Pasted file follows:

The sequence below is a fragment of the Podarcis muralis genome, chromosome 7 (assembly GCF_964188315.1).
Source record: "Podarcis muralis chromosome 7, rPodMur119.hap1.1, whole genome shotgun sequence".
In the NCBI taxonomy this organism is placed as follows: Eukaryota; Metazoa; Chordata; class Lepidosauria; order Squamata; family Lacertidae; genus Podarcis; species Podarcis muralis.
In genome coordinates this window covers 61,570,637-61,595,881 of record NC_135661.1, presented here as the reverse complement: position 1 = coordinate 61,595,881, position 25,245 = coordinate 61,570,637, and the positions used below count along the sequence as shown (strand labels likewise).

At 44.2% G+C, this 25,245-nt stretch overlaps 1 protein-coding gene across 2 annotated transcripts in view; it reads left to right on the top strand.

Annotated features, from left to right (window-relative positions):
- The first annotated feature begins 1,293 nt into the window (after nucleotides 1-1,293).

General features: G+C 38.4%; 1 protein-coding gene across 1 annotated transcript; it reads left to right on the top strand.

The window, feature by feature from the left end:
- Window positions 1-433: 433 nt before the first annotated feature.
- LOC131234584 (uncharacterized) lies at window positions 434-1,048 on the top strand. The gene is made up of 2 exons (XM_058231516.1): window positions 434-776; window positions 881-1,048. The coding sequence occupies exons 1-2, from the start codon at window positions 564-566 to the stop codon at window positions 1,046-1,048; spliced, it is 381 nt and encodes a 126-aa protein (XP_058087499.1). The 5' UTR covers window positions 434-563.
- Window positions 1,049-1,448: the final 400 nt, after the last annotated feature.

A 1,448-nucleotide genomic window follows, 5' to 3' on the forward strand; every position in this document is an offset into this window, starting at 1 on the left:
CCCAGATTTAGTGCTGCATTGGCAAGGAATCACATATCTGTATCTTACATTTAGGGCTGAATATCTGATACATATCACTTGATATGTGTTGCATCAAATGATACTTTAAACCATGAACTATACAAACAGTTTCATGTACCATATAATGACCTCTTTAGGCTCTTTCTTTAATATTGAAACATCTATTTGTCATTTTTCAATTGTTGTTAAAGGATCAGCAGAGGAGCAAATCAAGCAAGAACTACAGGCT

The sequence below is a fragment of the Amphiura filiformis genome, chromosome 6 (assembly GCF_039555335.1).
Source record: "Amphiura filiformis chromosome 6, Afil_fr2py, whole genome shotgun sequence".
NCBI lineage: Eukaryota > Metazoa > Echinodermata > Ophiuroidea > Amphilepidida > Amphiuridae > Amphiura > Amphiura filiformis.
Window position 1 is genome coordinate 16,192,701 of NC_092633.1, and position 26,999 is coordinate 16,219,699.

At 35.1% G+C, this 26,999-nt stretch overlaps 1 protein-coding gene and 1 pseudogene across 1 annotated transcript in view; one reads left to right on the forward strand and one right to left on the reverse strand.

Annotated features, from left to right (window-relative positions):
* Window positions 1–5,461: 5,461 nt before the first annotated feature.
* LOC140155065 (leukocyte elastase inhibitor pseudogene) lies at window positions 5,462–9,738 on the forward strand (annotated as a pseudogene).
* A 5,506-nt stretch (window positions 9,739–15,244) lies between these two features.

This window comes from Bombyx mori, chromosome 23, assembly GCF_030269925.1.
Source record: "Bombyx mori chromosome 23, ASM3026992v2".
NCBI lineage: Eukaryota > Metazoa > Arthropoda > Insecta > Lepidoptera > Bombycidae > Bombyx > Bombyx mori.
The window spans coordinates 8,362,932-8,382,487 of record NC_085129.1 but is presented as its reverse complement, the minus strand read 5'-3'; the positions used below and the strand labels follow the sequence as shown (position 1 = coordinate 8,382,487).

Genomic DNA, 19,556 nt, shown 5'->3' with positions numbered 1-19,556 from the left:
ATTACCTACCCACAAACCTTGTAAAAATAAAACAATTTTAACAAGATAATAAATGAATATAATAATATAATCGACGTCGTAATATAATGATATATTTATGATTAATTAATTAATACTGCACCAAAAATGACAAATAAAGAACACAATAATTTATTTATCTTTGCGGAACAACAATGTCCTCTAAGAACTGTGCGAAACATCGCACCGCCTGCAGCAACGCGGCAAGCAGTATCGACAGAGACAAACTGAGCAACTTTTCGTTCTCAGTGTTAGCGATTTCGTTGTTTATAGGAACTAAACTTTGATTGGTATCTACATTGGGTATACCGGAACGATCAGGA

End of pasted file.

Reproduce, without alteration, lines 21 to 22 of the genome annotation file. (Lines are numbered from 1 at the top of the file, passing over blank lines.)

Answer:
* Window positions 1–5,461: 5,461 nt before the first annotated feature.
* LOC140155065 (leukocyte elastase inhibitor pseudogene) lies at window positions 5,462–9,738 on the forward strand (annotated as a pseudogene).